Water leaking from the base of your toilet is typically caused by the failure of the wax seal. If you have ruled out that the water is coming from another source, such as a crack in the tank or bowl, then the following information can help you fix the problem.
Wax Seal Basics
A wax seal, also called the wax ring, creates a watertight seal between your toilet and the waste pipe that empties into the main sewer line. If this ring fails, then any effluent that is flushed down the toilet can leak out from beneath the toilet. Leaking doesn't just occur when the toilet is flushed, either, it can continue to leak from the water typically held in the toilet bowl.
You may not notice standing water around the base of the toilet, though, as sometimes the water drips into the space beneath the floorboards. In this case, there will be other symptoms of a failed seal. The floor around the toilet may become soft and rotten, for example. For second-floor toilets, you may notice water damage on the ceiling below the toilet. A constantly running toilet is another sign, as water must continuously run in an attempt to refill the leaking bowl.
Common Causes of Failure
Failure can be a result of age. Issues can originate with the ring or even with the floor surrounding the ring. If the boards begin to warp due to age and the weight of the toilet, the seal around the ring can fail, for example.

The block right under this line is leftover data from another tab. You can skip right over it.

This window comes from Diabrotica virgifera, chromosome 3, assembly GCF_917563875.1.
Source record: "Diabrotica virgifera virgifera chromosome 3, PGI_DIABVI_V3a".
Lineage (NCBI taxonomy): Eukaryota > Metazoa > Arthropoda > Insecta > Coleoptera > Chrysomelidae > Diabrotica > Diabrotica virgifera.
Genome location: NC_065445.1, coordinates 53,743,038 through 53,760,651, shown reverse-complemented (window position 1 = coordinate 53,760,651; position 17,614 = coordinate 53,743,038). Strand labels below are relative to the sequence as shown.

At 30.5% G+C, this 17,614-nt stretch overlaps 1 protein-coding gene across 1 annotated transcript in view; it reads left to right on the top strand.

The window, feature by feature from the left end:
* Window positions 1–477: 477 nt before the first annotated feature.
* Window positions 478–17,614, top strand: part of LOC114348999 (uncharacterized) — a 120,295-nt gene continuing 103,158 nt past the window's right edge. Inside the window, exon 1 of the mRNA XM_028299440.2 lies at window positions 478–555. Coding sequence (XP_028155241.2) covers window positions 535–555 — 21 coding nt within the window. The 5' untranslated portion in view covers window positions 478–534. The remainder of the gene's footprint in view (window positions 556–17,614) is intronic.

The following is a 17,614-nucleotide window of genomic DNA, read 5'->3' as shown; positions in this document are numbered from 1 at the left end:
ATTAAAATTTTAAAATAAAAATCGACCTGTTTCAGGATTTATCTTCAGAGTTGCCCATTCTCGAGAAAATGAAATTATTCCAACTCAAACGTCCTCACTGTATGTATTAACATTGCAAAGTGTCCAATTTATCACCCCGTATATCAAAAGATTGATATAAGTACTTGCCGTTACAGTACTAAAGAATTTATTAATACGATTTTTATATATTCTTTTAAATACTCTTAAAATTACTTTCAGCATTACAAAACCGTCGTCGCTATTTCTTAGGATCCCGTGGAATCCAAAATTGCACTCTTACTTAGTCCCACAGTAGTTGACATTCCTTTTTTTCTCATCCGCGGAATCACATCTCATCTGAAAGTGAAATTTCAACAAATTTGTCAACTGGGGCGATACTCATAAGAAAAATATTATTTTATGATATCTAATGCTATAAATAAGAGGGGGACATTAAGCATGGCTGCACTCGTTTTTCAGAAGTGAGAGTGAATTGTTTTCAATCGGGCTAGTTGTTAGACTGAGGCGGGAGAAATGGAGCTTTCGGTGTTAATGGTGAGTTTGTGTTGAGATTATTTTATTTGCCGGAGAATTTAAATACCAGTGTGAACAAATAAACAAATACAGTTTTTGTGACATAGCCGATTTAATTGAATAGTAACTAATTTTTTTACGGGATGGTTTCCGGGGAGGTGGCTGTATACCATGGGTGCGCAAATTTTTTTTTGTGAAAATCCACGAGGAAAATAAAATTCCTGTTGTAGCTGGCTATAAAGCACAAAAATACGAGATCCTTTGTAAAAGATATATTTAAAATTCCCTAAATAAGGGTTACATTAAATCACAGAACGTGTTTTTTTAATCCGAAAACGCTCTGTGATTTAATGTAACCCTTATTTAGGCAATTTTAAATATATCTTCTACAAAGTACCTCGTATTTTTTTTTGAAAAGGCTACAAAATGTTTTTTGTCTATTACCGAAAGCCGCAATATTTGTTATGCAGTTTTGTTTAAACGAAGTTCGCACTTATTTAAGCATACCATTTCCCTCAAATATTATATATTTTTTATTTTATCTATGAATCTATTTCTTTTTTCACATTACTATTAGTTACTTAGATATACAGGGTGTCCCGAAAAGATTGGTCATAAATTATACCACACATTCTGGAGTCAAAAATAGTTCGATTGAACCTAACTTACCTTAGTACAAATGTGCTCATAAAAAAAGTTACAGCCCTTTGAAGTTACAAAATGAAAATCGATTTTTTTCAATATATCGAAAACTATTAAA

More likely, though, is that failure is a result of an improperly secured toilet. Over time, the bolts holding the toilet in place can become loose. When this happens, the toilet will shift incrementally when it is used. This will also cause the wax ring to move and eventually the seal will break.
Fortunately, a wax ring is easy to replace. The toilet will need to be shut off and drained, and then it must be unbolted and moved to the side. From there, the old ring is scraped away and a new ring is installed. Finally, the toilet is replaced and bolted down firmly.
There may be other repair needs depending on how long the leak has been present. Water damage repair may be necessary, which can include mold removal and the replacement of rotten floorboards and supports.
You can click to read more or you can contact a plumber if you suspect that the wax seal around the base of the toilet has failed.